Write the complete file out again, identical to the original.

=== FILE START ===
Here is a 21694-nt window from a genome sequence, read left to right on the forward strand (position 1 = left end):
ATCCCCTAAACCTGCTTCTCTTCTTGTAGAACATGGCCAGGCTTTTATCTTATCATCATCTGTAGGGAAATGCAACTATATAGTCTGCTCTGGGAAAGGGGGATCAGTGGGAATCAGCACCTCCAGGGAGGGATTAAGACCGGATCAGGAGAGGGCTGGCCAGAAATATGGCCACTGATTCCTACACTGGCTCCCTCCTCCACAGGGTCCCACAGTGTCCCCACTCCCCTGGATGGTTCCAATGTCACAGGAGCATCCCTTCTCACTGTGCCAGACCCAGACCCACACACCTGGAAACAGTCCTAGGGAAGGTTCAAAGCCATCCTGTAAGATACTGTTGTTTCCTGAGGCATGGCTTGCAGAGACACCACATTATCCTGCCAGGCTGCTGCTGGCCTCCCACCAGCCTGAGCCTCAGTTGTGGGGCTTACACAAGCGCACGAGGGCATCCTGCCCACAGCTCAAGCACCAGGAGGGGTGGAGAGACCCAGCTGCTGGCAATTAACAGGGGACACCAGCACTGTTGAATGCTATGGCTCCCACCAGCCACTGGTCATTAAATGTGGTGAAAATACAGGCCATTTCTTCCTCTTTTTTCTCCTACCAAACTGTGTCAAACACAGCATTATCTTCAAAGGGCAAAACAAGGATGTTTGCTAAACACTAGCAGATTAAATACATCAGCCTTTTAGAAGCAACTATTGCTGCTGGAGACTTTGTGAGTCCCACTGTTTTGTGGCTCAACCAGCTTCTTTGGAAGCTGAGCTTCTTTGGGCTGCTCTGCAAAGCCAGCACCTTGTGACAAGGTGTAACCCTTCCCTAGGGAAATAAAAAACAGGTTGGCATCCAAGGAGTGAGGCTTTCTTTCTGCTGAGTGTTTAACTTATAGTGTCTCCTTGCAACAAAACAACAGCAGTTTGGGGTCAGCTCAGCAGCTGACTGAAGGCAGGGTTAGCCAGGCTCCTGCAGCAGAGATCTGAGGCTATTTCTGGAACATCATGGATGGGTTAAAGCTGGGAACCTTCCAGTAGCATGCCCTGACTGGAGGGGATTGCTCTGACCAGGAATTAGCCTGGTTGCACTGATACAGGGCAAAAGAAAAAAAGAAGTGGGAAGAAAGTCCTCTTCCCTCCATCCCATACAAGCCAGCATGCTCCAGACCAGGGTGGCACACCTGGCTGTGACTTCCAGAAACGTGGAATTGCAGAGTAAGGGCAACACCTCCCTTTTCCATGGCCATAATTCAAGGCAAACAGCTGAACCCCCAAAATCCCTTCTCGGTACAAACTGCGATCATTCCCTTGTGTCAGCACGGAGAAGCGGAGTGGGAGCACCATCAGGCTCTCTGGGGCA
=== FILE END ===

Here is a 21694-nt window from a genome sequence, read left to right on the forward strand (position 1 = left end):
ATCCCCTAAACCTGCTTCTCTTCTTGTAGAACATGGCCAGGCTTTTATCTTATCATCATCTGTAGGGAAATGCAACTATATAGTCTGCTCTGGGAAAGGGGGATCAGTGGGAATCAGCACCTCCAGGGAGGGATTAAGACCGGATCAGGAGAGGGCTGGCCAGAAATATGGCCACTGATTCCTACACTGGCTCCCTCCTCCACAGGGTCCCACAGTGTCCCCACTCCCCTGGATGGTTCCAATGTCACAGGAGCATCCCTTCTCACTGTGCCAGACCCAGACCCACACACCTGGAAACAGTCCTAGGGAAGGTTCAAAGCCATCCTGTAAGATACTGTTGTTTCCTGAGGCATGGCTTGCAGAGACACCACATTATCCTGCCAGGCTGCTGCTGGCCTCCCACCAGCCTGAGCCTCAGTTGTGGGGCTTACACAAGCGCACGAGGGCATCCTGCCCACAGCTCAAGCACCAGGAGGGGTGGAGAGACCCAGCTGCTGGCAATTAACAGGGGACACCAGCACTGTTGAATGCTATGGCTCCCACCAGCCACTGGTCATTAAATGTGGTGAAAATACAGGCCATTTCTTCCTCTTTTTTCTCCTACCAAACTGTGTCAAACACAGCATTATCTTCAAAGGGCAAAACAAGGATGTTTGCTAAACACTAGCAGATTAAATACATCAGCCTTTTAGAAGCAACTATTGCTGCTGGAGACTTTGTGAGTCCCACTGTTTTGTGGCTCAACCAGCTTCTTTGGAAGCTGAGCTTCTTTGGGCTGCTCTGCAAAGCCAGCACCTTGTGACAAGGTGTAACCCTTCCCTAGGGAAATAAAAAACAGGTTGGCATCCAAGGAGTGAGGCTTTCTTTCTGCTGAGTGTTTAACTTATAGTGTCTCCTTGCAACAAAACAACAGCAGTTTGGGGTCAGCTCAGCAGCTGACTGAAGGCAGGGTTAGCCAGGCTCCTGCAGCAGAGATCTGAGGCTATTTCTGGAACATCATGGATGGGTTAAAGCTGGGAACCTTCCAGTAGCATGCCCTGACTGGAGGGGATTGCTCTGACCAGGAATTAGCCTGGTTGCACTGATACAGGGCAAAAGAAAAAAAGAAGTGGGAAGAAAGTCCTCTTCCCTCCATCCCATACAAGCCAGCATGCTCCAGACCAGGGTGGCACACCTGGCTGTGACTTCCAGAAACGTGGAATTGCAGAGTAAGGGCAACACCTCCCTTTTCCATGGCCATAATTCAAGGCAAACAGCTGAACCCCCAAAATCCCTTCTCGGTACAAACTGCGATCATTCCCTTGTGTCAGCACGGAGAAGCGGAGTGGGAGCACCATCAGGCTCTCTGGGGCA